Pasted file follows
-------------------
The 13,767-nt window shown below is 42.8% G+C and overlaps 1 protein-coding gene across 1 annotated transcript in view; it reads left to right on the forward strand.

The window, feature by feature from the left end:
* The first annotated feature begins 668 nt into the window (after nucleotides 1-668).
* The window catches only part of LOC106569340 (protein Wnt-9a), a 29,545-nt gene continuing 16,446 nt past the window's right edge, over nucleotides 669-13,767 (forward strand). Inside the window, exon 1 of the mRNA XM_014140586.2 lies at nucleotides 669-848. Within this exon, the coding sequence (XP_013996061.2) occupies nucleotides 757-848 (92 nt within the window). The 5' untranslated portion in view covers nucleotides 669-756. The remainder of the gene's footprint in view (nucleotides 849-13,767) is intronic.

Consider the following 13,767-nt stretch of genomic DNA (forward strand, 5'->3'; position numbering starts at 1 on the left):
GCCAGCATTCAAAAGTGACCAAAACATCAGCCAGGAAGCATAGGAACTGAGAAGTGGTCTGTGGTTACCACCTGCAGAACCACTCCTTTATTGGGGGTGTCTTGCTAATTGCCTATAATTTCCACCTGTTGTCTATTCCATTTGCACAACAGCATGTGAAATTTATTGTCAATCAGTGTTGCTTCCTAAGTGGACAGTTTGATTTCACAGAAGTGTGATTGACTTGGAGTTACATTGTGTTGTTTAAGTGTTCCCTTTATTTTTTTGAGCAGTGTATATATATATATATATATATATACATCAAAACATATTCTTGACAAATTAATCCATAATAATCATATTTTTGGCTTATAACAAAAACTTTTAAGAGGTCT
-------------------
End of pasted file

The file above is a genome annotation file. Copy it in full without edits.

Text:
The 13,767-nt window shown below is 42.8% G+C and overlaps 1 protein-coding gene across 1 annotated transcript in view; it reads left to right on the forward strand.

The window, feature by feature from the left end:
* The first annotated feature begins 668 nt into the window (after nucleotides 1-668).
* The window catches only part of LOC106569340 (protein Wnt-9a), a 29,545-nt gene continuing 16,446 nt past the window's right edge, over nucleotides 669-13,767 (forward strand). Inside the window, exon 1 of the mRNA XM_014140586.2 lies at nucleotides 669-848. Within this exon, the coding sequence (XP_013996061.2) occupies nucleotides 757-848 (92 nt within the window). The 5' untranslated portion in view covers nucleotides 669-756. The remainder of the gene's footprint in view (nucleotides 849-13,767) is intronic.

Consider the following 13,767-nt stretch of genomic DNA (forward strand, 5'->3'; position numbering starts at 1 on the left):
GCCAGCATTCAAAAGTGACCAAAACATCAGCCAGGAAGCATAGGAACTGAGAAGTGGTCTGTGGTTACCACCTGCAGAACCACTCCTTTATTGGGGGTGTCTTGCTAATTGCCTATAATTTCCACCTGTTGTCTATTCCATTTGCACAACAGCATGTGAAATTTATTGTCAATCAGTGTTGCTTCCTAAGTGGACAGTTTGATTTCACAGAAGTGTGATTGACTTGGAGTTACATTGTGTTGTTTAAGTGTTCCCTTTATTTTTTTGAGCAGTGTATATATATATATATATATATATACATCAAAACATATTCTTGACAAATTAATCCATAATAATCATATTTTTGGCTTATAACAAAAACTTTTAAGAGGTCT